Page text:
The Courier News from Blytheville, Arkansas on January 9, 1956 · Page 6
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The Courier News from Blytheville, Arkansas · Page 6

Blytheville, Arkansas
Issue Date:
Monday, January 9, 1956
Page 6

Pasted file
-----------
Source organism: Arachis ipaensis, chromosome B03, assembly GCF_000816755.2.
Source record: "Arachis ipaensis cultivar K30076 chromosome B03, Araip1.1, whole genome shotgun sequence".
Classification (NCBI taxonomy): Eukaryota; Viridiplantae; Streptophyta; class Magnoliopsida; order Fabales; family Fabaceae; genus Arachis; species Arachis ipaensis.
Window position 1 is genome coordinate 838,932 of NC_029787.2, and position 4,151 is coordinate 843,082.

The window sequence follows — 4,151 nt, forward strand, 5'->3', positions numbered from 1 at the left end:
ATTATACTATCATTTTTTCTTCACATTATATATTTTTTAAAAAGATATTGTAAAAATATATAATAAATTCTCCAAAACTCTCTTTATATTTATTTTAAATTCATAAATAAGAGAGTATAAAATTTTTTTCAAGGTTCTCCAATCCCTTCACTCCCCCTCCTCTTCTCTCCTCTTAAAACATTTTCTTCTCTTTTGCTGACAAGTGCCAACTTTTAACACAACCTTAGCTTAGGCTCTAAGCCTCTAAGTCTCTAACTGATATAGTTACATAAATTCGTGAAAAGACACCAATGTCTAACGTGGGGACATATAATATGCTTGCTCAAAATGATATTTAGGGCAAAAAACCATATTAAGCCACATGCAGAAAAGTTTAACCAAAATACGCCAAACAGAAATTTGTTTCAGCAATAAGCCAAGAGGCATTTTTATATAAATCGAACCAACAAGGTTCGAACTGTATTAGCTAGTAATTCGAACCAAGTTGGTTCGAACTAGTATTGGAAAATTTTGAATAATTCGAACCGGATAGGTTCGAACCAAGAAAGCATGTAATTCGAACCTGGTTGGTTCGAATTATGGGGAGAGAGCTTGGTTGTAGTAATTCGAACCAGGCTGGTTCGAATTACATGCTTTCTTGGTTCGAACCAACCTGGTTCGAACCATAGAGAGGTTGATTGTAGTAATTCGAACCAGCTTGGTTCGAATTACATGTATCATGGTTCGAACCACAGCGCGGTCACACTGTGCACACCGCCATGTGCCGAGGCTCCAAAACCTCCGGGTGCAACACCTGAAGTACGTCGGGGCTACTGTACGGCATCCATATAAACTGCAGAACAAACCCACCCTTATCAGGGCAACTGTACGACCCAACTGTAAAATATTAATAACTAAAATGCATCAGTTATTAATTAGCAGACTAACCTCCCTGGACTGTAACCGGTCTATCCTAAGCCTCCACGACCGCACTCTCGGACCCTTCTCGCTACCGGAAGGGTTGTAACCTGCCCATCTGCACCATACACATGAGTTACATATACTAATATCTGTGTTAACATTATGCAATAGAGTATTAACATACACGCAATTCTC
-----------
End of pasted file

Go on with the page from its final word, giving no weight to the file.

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PAGE IDC BLYTHBVILLB (ARK.) COURIER NEWS THE BLYTHEVILLE COURIER NEWS THE COURIER NEWS CO. H. W. RAINES, Publisher CARRT A, HAINBS, Editor, Assistant Publisher PAUL D. HUMAN, Advertising .Manager Sol* National Advertising Representatives: Wallace Witmer Co., New York, Chicago, Detroit, Atlanta, Memphis, Entered u Mcond class matter at the post- office at Blythevllle, Arkansas, under act of Congress, October •, 1917. Member of The Associated Press SUBSCRIPTION RATES: By carrier in the city of Blytheville or any luburban town where carrier service is maintained, 25c per week. By mail, within » radius of SO miles, $6.50 per year, $3.50 lor six months, S2.00 for three months; by mail outside 50 mile zone, $12.50 per year payable in advance. MEDITATIONS He mocketh at fear, and Is not affrighted; Btlther turntth ht back from the sword. — Job Pear is a dagger with which hypocrisy assas- ilnates the soul.— R. G. Ingersoll. BARBS Keep out at drafts 'cause a swett disposition b no match at mil (or a bad cold. * * * Wives of men who eat peas with a knife probably think social security is a large flop. •* * * The cMt of living isn't half as bad if you live your life so that it's worth It. * * * A Tennessee man, caught after a jail break, laid he Just wanted some fresh air. Fumigation Blight solve the problem. * * * Row can w« My that talk is cheap when the two words, "I do," can cost a man at least half of what he earns? Another Tight Contest In all the guessing over whether or not President Eisenhower will run again, It has tended to be forgotten that a tight etruggle will also be waged this year for control of the next Congress. Democrats of course hold both houses now, and are favored to retain command. This is the experts' view even if Mr. Eisenhower stands for re-election and thiif gives congressional candidates whatever boost they can get from his popularity. Recapturing control is an especially difficult task for the Reepublicans in the Senate. To be sure, the Democrats' present edge "is slim—49 to 47. A net gain of one would switch control, if a Republican vice president had meantime been elected and was prepared to preside over the upper chamber. But the battle prospects do not give advantage to the GOP. Thirty-three seats are at stake in November. Of these, eight are in the solid South and are conceded in advance to the Democrats. The other 25 represent the fighting ground. Yet of the 25, only eight are now held by Demcorats and thus subject to GOP capture. The other 17 are already Republican and must be defended. This gives the Democrats a bit more .than twice as many chances as the Republicans have to pick up Senate Seats in 1956. To cite just a few spots out of the 17, where Republicans may have trouble keeping what they've got, look at Ohio, Pennsylvania, Maryland and Colorado. In Ohio, Democratic Gov. Frank Lausche, who previously had announced as a favorite son candidate for president, entered the lists for his party's Senate nomination. In the likely event he Wins it, he'll be a very tough opponent for GOP Senator Bender, who barely squeaked by in 1954. Sen. James H. Duff, a vigorous 72 and a popular votegetter, nevertheless may find the going hard if his Democratic adversary is, as expected, former Mayor Joseph Clark of Philadelphia. Should ailing Senator Milikin, Colorado Republican, be unable to make a strong campaign, he would be severely handicapped in a state often touch-and- go. And Maryland's GOP Sen. John M. Butler at this state is not even sure of his party's nomination. Whoever wins might encounter strong Democratic opposition in another spot hard for the Re, publicans to hold. Democrats, on the other hand, may •M their GOP opponents pressing particularly dote in Washington, Oregon, ,* N«w York and Nevada. If Republican Governor Langlie ran ; jfta Waahinfton against Senator Magnu'.-, .''•••, the nee would be a tois-up. If J Om«t'« Governor Patterson decided to iffbMk Stn. Wayne Morse, Democratic con- hit l*»t election u a Repu- blican, the latter would be no shoo-in. The Democratic incumbent is pulling out in Nevada, upping GOP chances. And New York's Democratic Senator Lehman can't be considered a cinch if the Republican candidate is a fairly big name. Republicans have an uphill fight for Congress in 1956. They might scrape by in the Senate, only to discover they'd lost the House. The country then would have a split legislature, an even less happy prospect than the present party division between Congress and the White House. VIEWS OF OTHERS Scott and the Lady Fingers The unremitting fascination of Bill Whitley, Kerr Scott's secretary, with what goes into the senatorial stomach has begun to give us a queasy. if not greasy, feeling in our own breadbasket. In his "Washington Reports" Mr. Whitley seems to be obsessed to the point of gluttony in preserivng Mr. Scott's "country boy" reputation. On just one page of the current report Mr. Whitley manages, to associate the.senator with country ham, grits, hard-fried eggs, barbecue, chitterlings, hush- puppies, cornpone and cornbread, and, moreover, to imply that a pall of ignorance blankets the whole.state of Iowa because Sen. Scott's alleged queries about these items on a visit there failed to produce a state fo chop-licking ecstacy among towans the senator encountered. Mr. Whitley, of course, has the assistance of working reporter in building a wall against any sneaking suspicion that Mr. Soott has gone over to the silk-stocking crowd. Then senator may have nothing to say when he's home in North Carolina but never are we deprived of knowing that for breakfast he- had country ham, grits, redeye gravy, biscuits and a black cigar. The Eisenhower heart has throbbed in news stories for the last several; weeks but beside the Scott stomach it is reduced to a vestigial remain. We share the senator's liking for country cooking. But we have observed that people who have it to eat do very little talking about it, and, therefore, we would not be a bit surprised to learn that Mr. Scott has gone to the city and • developed a taste for tutti-frulttl, lady fingers, crepe suzettes and pheasant-under-glass. As for Mr. Whitley'a reports we're going to chase them in the future with a mite of "baklh lody."—Charlotte (N.C.) News. Toward Same Goal A $25,000 limit on the amount of price support did for a single farm, is one of the proposals favored by Secretary Benson. This kind of limitation, urged by some farm leaders, would not necessarily rule out the possibility of. adopting Senator Kerr Scott's plan for a sliding scale of price supports. The Scott plan, which would maintain high-level supports for the bigger farms, probbaly could be taken up and the $25,000 limit added to it. Secretary Benson, of course, Is a Republican appointee, and Senator Scott is a professional Republican-hater. It is not too likely that Republican and Democratic suggestions will be combined, particularly with national elections coming "up next year. But even in the bitterest controversies, usually It is possible to find some "areas of agreement" If there is a desire on both sides to do so. One such possible area of agreement seems to be the desirability of a limit on the total price supports available to any one farming operation. The troubles of farming are shared by Democratic and Republican farmers alike. A farm plan that works well benefits them both, and one that fails is of little help to either. It would not even be legal to set up one kind of farm plan for Democratic farmers and another kind for Republicans. Under these circumstances, it seems quite possible for Democrats and Republicans to Work out something together, or for both to accept proposals that have merit, whatever their source may be. — Lumberton (U. C.) Robesonian. Fantastic? Remember all the jeering Henry Wallace took only a few years back when he was so rash as to predict the day when fifty million people in this country would have jobs? It was lambasted as fantastically visionary. But November saw 64,807,000 holding jobs — that's a new high for the month and 2.6 million over the same month a year ago. But it is down 86,000 from October, attributed to the regular seasonal drop in factory employment. Time — and statistics — do change, don't they? — High Point (N. C.) Enterprise. SO THEY SAY I like to study hard, and in America you are free to do so even if you have no money. It was not like this in China. — U. S. Army Pfc. Wing 0. Lee, 23, gives his reason for wanting U. S. citizenship. # * » The future (health of President Elsenhower) rests in the laps of the gods as it more or less does with all of us. With average luck and common sense care it Is possible for the President to live for years and be fully active. — Dr. Paul White, heart specialist. # # * I am always glad to have my name associated with that of former President Truman. — Oov. Averell Harriman in reply to remark attributed to President Eisenhower that the New York governor is a "Park Avenue Truman." # * » The thinking voter is going to vote to keep the party of peace and prosperity in power, why would they vote to go back to Trumamsm and w«sM ind high taxes? - Rep. Richard M. Simp- ion (R-Pa), chairman, OOP Congressional Campaign Committee. No Trouble at A Getting Out of Bed These Days Peter ft/son's Washington Column — National Budget Estimates Start That Traditional Third Year Climb By PETER EDSON NEA. Washington Correspondent WASHINGTON — (NEA) — The Eisenhower administration is now suffering from third year growing pains. They afflict practically every new administration in mid-first term. A new team pomes to' town all steamed up about economy. Department heads vie to show how much they can cut expenses and get the goverment out of business. Then as the bureaucrats get their chairs worn down to fit their contours, they gain some knowledge of the problems they have to deal with. They see things that ought to be done. That they cost a few millions or billions becomes Incidental. So out they go to make over the nation. There has never been anything like the official leaks on next year's budget that have come out of Washington in recent days. It amounts to a rivalry among Cabinet officers* to see who can announce advance plans to ask Congress for more money in the next fiscal year. Secretary of Defense Charles E. Wilson in open press conference announced a one billion dollar increase in his budget — to a total of 35.5 billion dollars next year. Secretary of State John Foster Dulles compounded congressional consternation by clearing up the confusion over .what next year's foreign aid request will be. It calls for increased appropriations of 3.1 billion dollars — to 4.9 billions — though all of this won't be spent next year. Department of Agriculture is still trying to put its new farm aid program together in final form. But the six-point plan outlined by Sec. Ezra Taft Benson will call for increased appropriations of at least 500 million dollars. Secretary of Commerce Sinclair Weeksi'after a conference with the President,- announced that the administration was leaning, towards a 25-billlon-dollar, 14-year highway program, This would mean increased spending at the average rate of 1.8 billion a year. The plan calls for financing this on a pay-as-we-go basis. So it may call for special taxes and not affect next year's budget balancing. Secretary of Health Education and Welfare Marlon B. Folsom says he will ask for a mere 25 to 30 million dollars for more medical research. He will also recommend "a considerable increase" over the previously proposed 67 million dollars federal aid for education In each of the next three years. All these spending plans add up to a possible three to four billion dollars Increase in next year's budget. When Secretary Folsom was asked If his Increases could be made and the budget still be bal anced, he said, "Sure." Bis ex planation was that. Increased tax collections under the current bust ness boom 'would permit increased spending. ~" There are no good estimates yei on next year's tax collections. While most of his Cabinet colleagues have been loose-lipped about what, they wanted to spend, Sec. of the Treasury George M. Humphrey has been tight-lipped on what he expects to collect from the taxpayers. His es timates will be released in the President's January budget message. In the memory of ihe oldest 'inhabitants, budget estimates have always been kept top secret. All the leaking this year could be by design, to prepare Congress anc the public for the worst. But government information officers deny there has been any general directive, authorizing leaks.' One other explanation could be that with the boss still on the sick list, the department heads have taken matters into their own hands. As one official puts it, maybe hop- Ing that the convalescing President Won't see what they put out, or won't say anything about it if he does. the Doctor Says — By EDWIN P. JORDAN, M. D Written for NEA Serrlc* Fear of th': unknown or tha unexpected probably causes more mental distress than the actual experience of some illness,' accident or disaster. Furthermore, it is when some emotional blow overwhelms us that panic is likely to take over. Both of these human qualities must be taken into account in our attitude towaii the world we live in. No matter how much we should prefer to ignore them we must, therefore, face the problems of civil defense. What can happen to us in the event of an atomic, thermonuclear, chemical or biologic attack by an enemy seems all too true. It is certain, also, that civilians, in . the event of enemy attack, will no longer be protected by absence from the front lines In fact, women and children, and report immediately to his civil de fense assignment. Should this no be possible, then he should report to the nearest medical installation. If an attack came without warning, one should take cover immediately. Looking at the brillianl flash should be avoided, since this might well cause blindness. If in a cur, and no other shelter is avail able, the car should be stopped at the curb, all windows closed, radio left on, and the occupants should lie on the floorboard. Clothing may be important in lessening the danger of severe or even fatal burning. Loose-fitting white clothing gives more protection than, tight-fitting garments. practically unbelievable—but it is Steel walls, concrete and; even earth provide a good deal of protection, depending on their thickness and distance from the explosion. The foxhole type of shelter has great value, except A STITCH to time saves nine, but.try to find a young woman today who knows how to stitch. — Hawkinsville (Oa.) Dispatch and THERE IS » new report that hate of the Russians is increasing in the satellite countries. Such reports are insignificant, unless they are concocted by reporters on a dull day for news. — Laurel (Miss.) Leader-Call: men too old or too ill to.fight, may; when the bomb explosion occurs be subjected to attack even before directly overhead. the armed forces. As pointed out recently In a prominent medical journal, California Medicine, plans for civi! defense and understanding of what should be done in the event of serious attack is the responsibility of everyone and not Just a few planners at the top or a handful of physicians who have made themselves familiar with the problems. Physicians, It is true, would have hundreds of thousands of injured to care for if an atomic or thermonuclear attack were made on a lartse Industrial area. The responsibility for care would rcst.i to a large degree, on physicians' rushed In from other areas, since doctors In an attack region are no more Immune to death or Injury than any oilier residents of the area. Although it is appalling what physlslans would have to do under such circumstances, and what dlf- Icult choices they would have to moke, It Is also important for everyone to have some knowledge of what steps to take to Increase .he chances of survival and to avoid panic. If an attack with atomic or thermonuclear explosives occurret with warning, every adult should LITTLt LIZ • JACOBY ON BRIDGE Lo§« Trick to Gain Contract By OSWALD JACOBT Written for NEA Service An opening bid of two no- .trump shows balanced distribution, stoppers in all four suits, and a count of 2S to 24 points; The responder should work towards 'a game contract with anything 'more than I points. In today's hand, with 6 points, North properly raises immediately to three no-trump West opens the jack of hearts, and South's first step is to counl his tricks. He has eight - tricks in top cards. It- doesn't take long to decide that tha clubs are-the main NORTH » *84 'VKS «8542 4 K 10853 WEST EAST 4Q953 AJ108 VJ1S8 VQ9843 4-Q10 «K98 *J763 494 SOUTH (D) AAK73 VA72 4AJ73 + AQ North-South viil. South W«t North- Ewt 2 N.T. Pass 3 N.T. Pau Pass Pass Openinf lead—V J hope for the hand, It's very tempting to win the first trick with the. ace of hearts, cash the ace and queen of clubs, and then go to dummy with the king of hearts in order to lead the king of clubs. As the cards lie, however, the Jack ot clubs would not drop and the suit could not be established in time: The correct line of pity to to win the first trick with ton M* of hearts, csah the at* of eluta, but then overtake the quere at clubs with dummy'* Unc. When the nine of elubi drops, It Is very easy to lead 'he Un of club* and give up a trick to «h« Jack. Dummy regain* the lead with the king of heart* in order M ctsb UM r*at £ rskine Johnson IN HOLLYWOOD By ERSK.INE JOHNSON NBA Staff Correspondent HOLLYWOOD — (NEA) —: Close- ups and Lonsshots: The big debate of 1955 — movies vs. television- wound up the year with a blaze of wordage from a home-screen producer who was quickly answered by a nettled movie executive. Unieia movlei "wake up, TV la going to absorb control of their entire biulneM," predicted Wortb- Ington B. Miner, producer of iwo hit TV show*, "Medlo," and "Fron Uer." , Said'Miner: "Thirigs are moving so rapidly that either the major studios or TV will assume dom. inance., My feeling is that the stu- dlos appear unaware and unappreciative of it, but TV has revolutionized story telling. We tell our story with fewer and longer, scenes. There Is more mature and finer entertainment today on TV thari Hollywood ever offered." WILLIAM PERLBERG, prodUO er of such, movies as "The Country Girl" and "Little Boy Blue," was quick to answer. "He's Imagining things," said Ferlberg. "It would be illly," he argued back, "to argue that TV has not changed the face of the entertainment business and that it la not doing fine things. But the two businesses are separate and will essentially remain that way. "Although we will be making fewer pictures, they will be Increasingly distinguished and o ur medium will always retain first command of the outstanding talents in every. creative field." Next year — more of the same' But with competition between Hollywood and TV growing fiercer than ever, the public will reap the harvest, of better-than-ever entertainment In both mediums. THE WITNET: There's a large alrview photograph of Bob Hope's home framed on the wall of his den. Beneath is the legend: "Be it ever so humble there's no place like a DC-6." ... A Hollywoods- man said it: "I was married once but it didn't work out. Everywhere I went I kept bumping Into my wife." This Is Hollywood. Mrs. Jones: The Santa Glaus on the roof of a Hollywood restaurant every night during the holidays was movie actor Jack Mower. By day he worked as a villain In a movie western! Not In the script: "I like him personally — and believe me, that's a tough way to like him." Since the opening of Disneyland in July, Walt Disney Production stock has dropped almost 28 points. It's an eyebrow lister. These-modern-movles note: Remember when the hero and heroine galloped off together into the sunset, There's still a sunset in "Written on the Wind," but Bob Stack and Lauren Bacall fly Into it in his private DC-3! SELECTED SHORTS: William Holden and -Tane Russell won the Hollywood Women's Press Club of the clubs. This line of play succeeds, as we have seen, If the nine of clubs drops. It will also work if the Jack of. clubs drops doubleton or If the clubs are 3-3. In'either of these cases South will make only four club tricks where normal play would produce five tricks, but his play makes sure oi the contract at the expense of an unimportant overtrick. If one of the opponents happens to have four clubs headed by the jack-nine, 'the recommended line of play will probably cause South to go down two tricks. In this case, however, South was never going to make his contract. It doesn't hurt to go down one rxtaT trick, undoubled, in order to make the best play for a game contract. award as the year's most cooperative actor jnd actress ... . Diana Lynn's dating Agent Henry Wlllson., They were engaged before she dls- covered Andy McLaglen, son oj Vic . . . MQM's film version of "Teahouse of the August Moon" will be filmed entirely on location in Japan. Stars Marlon Brando, Glenn Ford and other members of the cast call in February. , The Roxy Theater in Menno, S.D., Is auctioning off 350 pounds of ham every Saturday night to help solve the farm "problem." It isn't the first time, though, that there has been ham at the movies . . . Westerns, gangster dramas and war stories, in that order, have dominated movies for the last 40 years. A survey~put the three categories in 65 per cent of all films. Sudden thought: Trouble with big screens Is what they da to small ideas., Uncle Miltie Weary of Big TV Schedule By BOB THOMAS HOLLYWOOD «t—Milton Berle, once almost a one-man TV Industry, wants to cut his' schedule of appearances even further than the 13-a-year he is doing now. "I'm beat," he confessed ash* rehearsed for his Tuesday night telecast. "I want to slow down for two reasons: "Hie doctor says I've got to get more rest; I want to have a normal social life. ''Right now I have two weeka between the show and when I have to start rehearsals •.gain. But that doesn't mean i a thing. I have to be working on material and lining up talent. "Talent is a real problem. Many of the good names are tied up with other commitments. The one* you really want are up in the 125,000 class. That gets a little rugged. You can't stop progress,.but I can remember when my first show cost $15,000—and that Included actors, script, lights, costumes and network time. Now my show cost* $332,000!" Berle has been fighting ill health and Phil Silvers all season. The latter's show, upset the Berle supremacy on Tuesday for the first time In TV history this season, but Milton has fought his way back on top. He has done this with the Berle standby—the review. • Having- done 39 shows annually for his first five years in the medium, Berle cut down to. 30, 26 and M in following years. This is 13. He's supposed to do the same next season, then wind up his contract as a performer with six shows a year for two years. After that, he can sit out the rest of his fabulous 90-year deal with NBC. THE MAN of the hour is one whose wife has told him to wait, and, "I'll be there In Just a minute." — Elberton (Oa.) Star. 75 Years Ago In Blythuyille Ernest Halsell, who has been quite mat Walls Hospital, is now much .improved. John C, McHaney underwent an operation at Walls Hospital this morning. Miss Athanel Whitworth and Miss Eutopia Whitworth entertained with a dinner party Saturday night at their home in compliment to Mrs. Clint Caldwell Jr., a recent bride. Mrs. Claude F. Scroggln Jr. of Memphis is spending this week here with her mother, Mrs. Louise Strackle. -^ 1 World Travel Aniwtr to Prevlou* Punto ACROSS 1 Angeles, California 4 Thailand 8 Persian ruler 12 Popular English beverage 3 Feeling 4 Of the sun 5 Persia 6 Places of worship 7 Encountered 8 Orgy 9 Secrete 13 Heraldic band 10 Wing-shaped 14 Heap 11 Hails 15 Moral offense 16 Recent 18 Region ot Italy 20 Foretellers 21 River in Switzerland 22 Grade 34 Specks -.- 3S Domestic ila< n To and — SONtwipaper executive 32 By-pan 34 Slacker 35 Comt forth 38 Sea ITBowi 39 Headland 40Intxc«M 41Attean iiland 41Eattnitool 45 Sloped 41 Talks 51 Brazilian . macaw 52 Poker itik* M Comfort IWS 23 South American mountain! 24 Remove 25 Scent 26 Mistake 27 Intercept 2» floor 4ICont»iMr» coverings 42 Glance over 29 Mineral rocki 43 Corn bread 31 Wife of Paris 44 Atop 33 Mortis* and 46 —-' majesty 47Cityin 38 German city Pennsylvania 40 Changes 48 Facts position jo Soviet citizen NBcfiDMii DOWN Ilndun I